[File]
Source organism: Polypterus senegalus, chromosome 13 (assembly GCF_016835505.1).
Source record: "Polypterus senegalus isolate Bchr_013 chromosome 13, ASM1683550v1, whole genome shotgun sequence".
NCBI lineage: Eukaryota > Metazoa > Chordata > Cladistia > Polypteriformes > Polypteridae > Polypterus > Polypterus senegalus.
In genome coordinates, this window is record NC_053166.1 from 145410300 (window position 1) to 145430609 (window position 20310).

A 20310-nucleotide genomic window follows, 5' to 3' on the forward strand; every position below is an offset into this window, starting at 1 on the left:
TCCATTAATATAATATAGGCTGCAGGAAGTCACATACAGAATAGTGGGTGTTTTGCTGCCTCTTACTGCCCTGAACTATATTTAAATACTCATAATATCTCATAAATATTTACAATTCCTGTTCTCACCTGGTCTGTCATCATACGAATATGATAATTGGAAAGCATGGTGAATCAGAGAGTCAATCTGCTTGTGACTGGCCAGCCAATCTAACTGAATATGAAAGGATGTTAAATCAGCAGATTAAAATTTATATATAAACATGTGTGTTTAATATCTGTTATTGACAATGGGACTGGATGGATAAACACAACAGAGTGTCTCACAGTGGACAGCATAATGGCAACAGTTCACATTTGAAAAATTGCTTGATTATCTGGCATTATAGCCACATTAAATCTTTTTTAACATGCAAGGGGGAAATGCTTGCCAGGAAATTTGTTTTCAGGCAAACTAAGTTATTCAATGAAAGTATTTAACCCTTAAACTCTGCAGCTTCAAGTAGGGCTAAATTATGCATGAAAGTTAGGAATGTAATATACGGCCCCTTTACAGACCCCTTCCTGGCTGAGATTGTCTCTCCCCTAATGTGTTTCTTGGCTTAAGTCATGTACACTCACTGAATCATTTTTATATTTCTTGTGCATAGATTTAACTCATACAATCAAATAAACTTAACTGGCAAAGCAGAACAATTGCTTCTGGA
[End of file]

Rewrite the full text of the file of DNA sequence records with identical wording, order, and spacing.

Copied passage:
Source organism: Polypterus senegalus, chromosome 13 (assembly GCF_016835505.1).
Source record: "Polypterus senegalus isolate Bchr_013 chromosome 13, ASM1683550v1, whole genome shotgun sequence".
NCBI lineage: Eukaryota > Metazoa > Chordata > Cladistia > Polypteriformes > Polypteridae > Polypterus > Polypterus senegalus.
In genome coordinates, this window is record NC_053166.1 from 145410300 (window position 1) to 145430609 (window position 20310).

A 20310-nucleotide genomic window follows, 5' to 3' on the forward strand; every position below is an offset into this window, starting at 1 on the left:
TCCATTAATATAATATAGGCTGCAGGAAGTCACATACAGAATAGTGGGTGTTTTGCTGCCTCTTACTGCCCTGAACTATATTTAAATACTCATAATATCTCATAAATATTTACAATTCCTGTTCTCACCTGGTCTGTCATCATACGAATATGATAATTGGAAAGCATGGTGAATCAGAGAGTCAATCTGCTTGTGACTGGCCAGCCAATCTAACTGAATATGAAAGGATGTTAAATCAGCAGATTAAAATTTATATATAAACATGTGTGTTTAATATCTGTTATTGACAATGGGACTGGATGGATAAACACAACAGAGTGTCTCACAGTGGACAGCATAATGGCAACAGTTCACATTTGAAAAATTGCTTGATTATCTGGCATTATAGCCACATTAAATCTTTTTTAACATGCAAGGGGGAAATGCTTGCCAGGAAATTTGTTTTCAGGCAAACTAAGTTATTCAATGAAAGTATTTAACCCTTAAACTCTGCAGCTTCAAGTAGGGCTAAATTATGCATGAAAGTTAGGAATGTAATATACGGCCCCTTTACAGACCCCTTCCTGGCTGAGATTGTCTCTCCCCTAATGTGTTTCTTGGCTTAAGTCATGTACACTCACTGAATCATTTTTATATTTCTTGTGCATAGATTTAACTCATACAATCAAATAAACTTAACTGGCAAAGCAGAACAATTGCTTCTGGA